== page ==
In 2008, the City and IBEW started negotiations for a new collective bargaining agreement. The parties initially agreed that the City's payment of 50 percent of future retirees' medical insurance premiums was a vested benefit. In 2010, however, the City changed its position and proposed to pay two percent per year of service, up to 50 percent, of retirees' medical insurance premiums. Since the parties were unable to reach an agreement, the City unilaterally imposed its new proposal.
As noted, the superior court sustained the City's demurrer to the petition without leave to amend and dismissed the action.
On appeal after the sustaining of a demurrer, we review the petition de novo for facts sufficient to state a cause of action under any legal theory. (Blank v. Kirwan (1985) 39 Cal.3d 311, 318.)
Retired Employees is the centerpiece for our analysis of promises to municipal employees in MOUs. Therefore, we start with a summary of that case.
The Supreme Court decided Retired Employees in response to a certified question from the Ninth Circuit of the United States Court of Appeals. The question was "'[w]hether, as a matter of California law, a California county and its employees can form an implied contract that confers vested rights to health benefits on retired county employees.'" (Retired Employees, supra, 52 Cal.4th at p. 1176.) The Supreme Court responded that "a county may be bound by an implied contract under California law if there is no legislative prohibition against such arrangements, such as a statute or ordinance. [Citation.]" (Ibid.)
In Retired Employees, the county offered group medical insurance to both active employees and retirees. Both active employees and retirees paid part of the premium. To reduce the premiums for the retirees, the county, in 1985, "began combining active and retired employees into a single unified pool for purposes of calculating health insurance premiums." (Retired Employees, supra, 52 Cal.4th at p. 1177.) In 2007, the county passed a resolution splitting active employees and retirees into separate pools, thus increasing premiums for retirees. (Ibid.)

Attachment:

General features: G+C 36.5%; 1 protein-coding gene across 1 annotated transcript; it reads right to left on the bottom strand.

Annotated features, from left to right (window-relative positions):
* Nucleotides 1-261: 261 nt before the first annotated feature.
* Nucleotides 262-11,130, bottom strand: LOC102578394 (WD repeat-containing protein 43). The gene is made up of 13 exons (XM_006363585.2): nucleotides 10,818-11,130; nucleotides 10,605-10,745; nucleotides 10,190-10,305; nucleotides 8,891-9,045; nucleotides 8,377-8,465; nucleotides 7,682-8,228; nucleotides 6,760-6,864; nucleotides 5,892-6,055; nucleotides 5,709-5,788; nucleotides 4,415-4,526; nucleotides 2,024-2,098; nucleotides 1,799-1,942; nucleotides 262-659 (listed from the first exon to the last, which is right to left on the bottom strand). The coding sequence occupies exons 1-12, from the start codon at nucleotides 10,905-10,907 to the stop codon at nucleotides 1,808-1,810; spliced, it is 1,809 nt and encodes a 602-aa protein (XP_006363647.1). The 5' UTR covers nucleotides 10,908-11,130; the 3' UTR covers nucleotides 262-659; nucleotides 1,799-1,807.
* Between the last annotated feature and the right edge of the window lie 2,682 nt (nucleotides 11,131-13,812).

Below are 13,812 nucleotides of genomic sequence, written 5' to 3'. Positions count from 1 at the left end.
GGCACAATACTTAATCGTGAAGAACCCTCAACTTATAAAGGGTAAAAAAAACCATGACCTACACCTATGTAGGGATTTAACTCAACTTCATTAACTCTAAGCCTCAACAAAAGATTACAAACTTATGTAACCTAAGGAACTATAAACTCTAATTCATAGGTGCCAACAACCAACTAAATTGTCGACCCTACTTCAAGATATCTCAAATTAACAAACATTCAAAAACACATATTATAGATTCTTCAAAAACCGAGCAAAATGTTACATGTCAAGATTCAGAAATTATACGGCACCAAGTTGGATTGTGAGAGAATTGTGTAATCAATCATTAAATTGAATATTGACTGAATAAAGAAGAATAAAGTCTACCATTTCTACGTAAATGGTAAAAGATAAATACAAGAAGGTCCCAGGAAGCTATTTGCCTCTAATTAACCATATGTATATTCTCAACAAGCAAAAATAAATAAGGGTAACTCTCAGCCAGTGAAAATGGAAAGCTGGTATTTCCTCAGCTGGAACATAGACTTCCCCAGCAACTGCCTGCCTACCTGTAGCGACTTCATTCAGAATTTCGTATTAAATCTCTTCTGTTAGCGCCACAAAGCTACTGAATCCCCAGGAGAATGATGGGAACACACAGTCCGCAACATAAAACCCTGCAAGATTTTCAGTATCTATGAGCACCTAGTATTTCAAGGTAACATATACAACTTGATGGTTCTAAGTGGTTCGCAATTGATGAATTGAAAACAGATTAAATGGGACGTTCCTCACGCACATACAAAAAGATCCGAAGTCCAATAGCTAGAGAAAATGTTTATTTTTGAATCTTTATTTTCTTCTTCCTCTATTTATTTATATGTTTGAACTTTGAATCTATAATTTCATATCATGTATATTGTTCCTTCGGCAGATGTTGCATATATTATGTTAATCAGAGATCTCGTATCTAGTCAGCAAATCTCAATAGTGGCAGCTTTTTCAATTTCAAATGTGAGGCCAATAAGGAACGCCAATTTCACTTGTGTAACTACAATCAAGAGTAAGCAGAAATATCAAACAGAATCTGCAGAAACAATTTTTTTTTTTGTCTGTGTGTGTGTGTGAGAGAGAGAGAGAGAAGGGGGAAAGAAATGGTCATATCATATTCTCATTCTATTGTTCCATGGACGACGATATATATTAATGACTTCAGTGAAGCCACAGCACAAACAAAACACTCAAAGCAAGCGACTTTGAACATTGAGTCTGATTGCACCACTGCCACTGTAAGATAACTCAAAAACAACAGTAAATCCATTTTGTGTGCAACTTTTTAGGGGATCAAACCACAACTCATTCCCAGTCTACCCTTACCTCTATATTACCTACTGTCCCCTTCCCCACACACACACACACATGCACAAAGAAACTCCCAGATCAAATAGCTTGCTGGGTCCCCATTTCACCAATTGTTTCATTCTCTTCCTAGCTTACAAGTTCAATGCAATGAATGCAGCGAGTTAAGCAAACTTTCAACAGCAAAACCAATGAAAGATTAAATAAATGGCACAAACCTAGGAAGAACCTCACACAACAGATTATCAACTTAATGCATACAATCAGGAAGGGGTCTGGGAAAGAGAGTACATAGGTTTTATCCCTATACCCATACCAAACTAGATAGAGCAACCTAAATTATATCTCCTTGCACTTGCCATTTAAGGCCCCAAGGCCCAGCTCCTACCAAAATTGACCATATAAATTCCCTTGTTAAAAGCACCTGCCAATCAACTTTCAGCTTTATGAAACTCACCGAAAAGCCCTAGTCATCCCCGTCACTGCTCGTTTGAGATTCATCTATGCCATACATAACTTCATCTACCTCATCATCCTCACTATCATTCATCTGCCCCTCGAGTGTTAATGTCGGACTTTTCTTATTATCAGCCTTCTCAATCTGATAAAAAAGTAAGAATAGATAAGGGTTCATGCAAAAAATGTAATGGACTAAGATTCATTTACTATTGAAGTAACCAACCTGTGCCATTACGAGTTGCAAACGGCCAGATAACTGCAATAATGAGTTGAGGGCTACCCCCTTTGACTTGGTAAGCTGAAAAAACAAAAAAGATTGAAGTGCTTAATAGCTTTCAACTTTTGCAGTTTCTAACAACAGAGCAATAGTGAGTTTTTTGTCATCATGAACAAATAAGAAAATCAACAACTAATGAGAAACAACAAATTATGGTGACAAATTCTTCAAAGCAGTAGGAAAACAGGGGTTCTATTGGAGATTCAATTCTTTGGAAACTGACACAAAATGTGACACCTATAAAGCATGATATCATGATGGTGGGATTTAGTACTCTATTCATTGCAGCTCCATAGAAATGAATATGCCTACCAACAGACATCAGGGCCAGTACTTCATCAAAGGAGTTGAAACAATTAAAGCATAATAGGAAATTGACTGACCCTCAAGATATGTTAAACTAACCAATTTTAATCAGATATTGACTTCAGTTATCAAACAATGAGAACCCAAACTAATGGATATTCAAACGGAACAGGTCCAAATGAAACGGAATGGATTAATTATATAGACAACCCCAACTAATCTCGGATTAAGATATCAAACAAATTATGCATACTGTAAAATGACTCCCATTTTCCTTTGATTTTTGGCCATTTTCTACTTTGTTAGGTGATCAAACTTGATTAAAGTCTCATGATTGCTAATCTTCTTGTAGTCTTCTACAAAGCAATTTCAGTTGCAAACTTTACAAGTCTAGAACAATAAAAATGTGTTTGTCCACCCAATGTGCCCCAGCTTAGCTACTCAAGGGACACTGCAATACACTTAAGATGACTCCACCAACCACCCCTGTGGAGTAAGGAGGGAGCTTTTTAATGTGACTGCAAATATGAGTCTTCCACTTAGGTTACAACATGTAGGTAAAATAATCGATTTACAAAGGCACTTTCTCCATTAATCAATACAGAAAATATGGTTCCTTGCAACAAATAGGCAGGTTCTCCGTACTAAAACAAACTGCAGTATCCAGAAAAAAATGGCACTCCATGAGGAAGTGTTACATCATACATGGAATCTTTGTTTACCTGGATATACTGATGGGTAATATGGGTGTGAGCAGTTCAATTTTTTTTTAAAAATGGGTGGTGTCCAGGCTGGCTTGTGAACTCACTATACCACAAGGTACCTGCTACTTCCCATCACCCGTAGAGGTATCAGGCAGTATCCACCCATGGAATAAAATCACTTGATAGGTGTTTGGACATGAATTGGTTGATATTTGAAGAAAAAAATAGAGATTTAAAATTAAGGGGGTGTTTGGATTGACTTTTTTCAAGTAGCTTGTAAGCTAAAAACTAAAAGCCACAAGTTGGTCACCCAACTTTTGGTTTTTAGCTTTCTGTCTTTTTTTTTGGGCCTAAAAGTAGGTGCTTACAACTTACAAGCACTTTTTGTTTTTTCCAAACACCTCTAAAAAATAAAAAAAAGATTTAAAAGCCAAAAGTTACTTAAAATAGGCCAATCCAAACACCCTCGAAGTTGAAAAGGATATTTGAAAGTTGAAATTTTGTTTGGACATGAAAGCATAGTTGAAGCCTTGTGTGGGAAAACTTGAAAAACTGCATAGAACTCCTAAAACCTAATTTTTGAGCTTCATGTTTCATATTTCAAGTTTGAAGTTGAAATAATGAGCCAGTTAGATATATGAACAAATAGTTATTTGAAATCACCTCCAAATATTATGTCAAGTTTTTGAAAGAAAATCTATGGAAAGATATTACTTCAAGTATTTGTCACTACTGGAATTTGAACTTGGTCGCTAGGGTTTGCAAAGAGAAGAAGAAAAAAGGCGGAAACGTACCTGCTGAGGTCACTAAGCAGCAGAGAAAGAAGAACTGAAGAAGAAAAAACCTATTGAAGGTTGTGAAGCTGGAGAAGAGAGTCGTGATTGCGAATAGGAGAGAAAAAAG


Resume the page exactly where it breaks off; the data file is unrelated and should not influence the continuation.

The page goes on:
The retired employees filed a federal action seeking an injunction prohibiting the splitting of the pool. They conceded that there was no express provision in the MOUs for unified pooling, but the "County's long-standing and consistent practice of pooling active and retired employees, along with County's representations to employees regarding the unified pool, created an implied contractual right to a continuation of the single unified pool for [retired] employees . . . ." (Retired Employees, supra, 52 Cal.4th at pp. 1177-1178, original italics.)
The California Supreme Court noted that contracts between municipalities and their employees are interpreted by the same rules as private contracts unless the Civil Code provides otherwise. And municipalities may be bound by implied contracts, as long as the implied contract is not prohibited by statute or ordinance. (Retired Employees, supra, 52 Cal.4th at pp. 1178-1179, 1183.)
"[L]egislation in California may be said to create contractual rights when the statutory language or circumstances accompanying its passage 'clearly ". . . evince a legislative intent to create private rights of a contractual nature enforceable against the [governmental body]."' [Citation.] Although the intent to make a contract must be clear, our case law does not inexorably require that the intent be express. [Citation.] A contractual right can be implied from legislation in appropriate circumstances. [Citation.] Where, for example, the legislation is itself the ratification or approval of a contract, the intent to make a contract is clearly shown." (Retired Employees, supra, 52 Cal.4th at p. 1187.)
Implied terms of an agreement may also create vested rights for the employees. "Vesting remains a matter of the parties' intent." (Retired Employees, supra, 52 Cal.4th at p. 1189.) However, "implied rights to vested benefits should not be inferred without a clear basis in the contract or convincing extrinsic evidence." (Id. at p. 1191.)
A. Adequacy of IBEW's Pleading
Applying Retired Employees, we conclude that the superior court's reasons for sustaining the demurrer are not valid. IBEW adequately pleaded valid agreements by the City to provide future retirement benefits -- 50 percent of medical insurance premiums -- to active employees. IBEW also pleaded that those agreements were ratified by the city council, thus satisfying the requirement that the benefits be given by legislation. (See Gov. Code, § 3505.1 [MOU presented to city council].)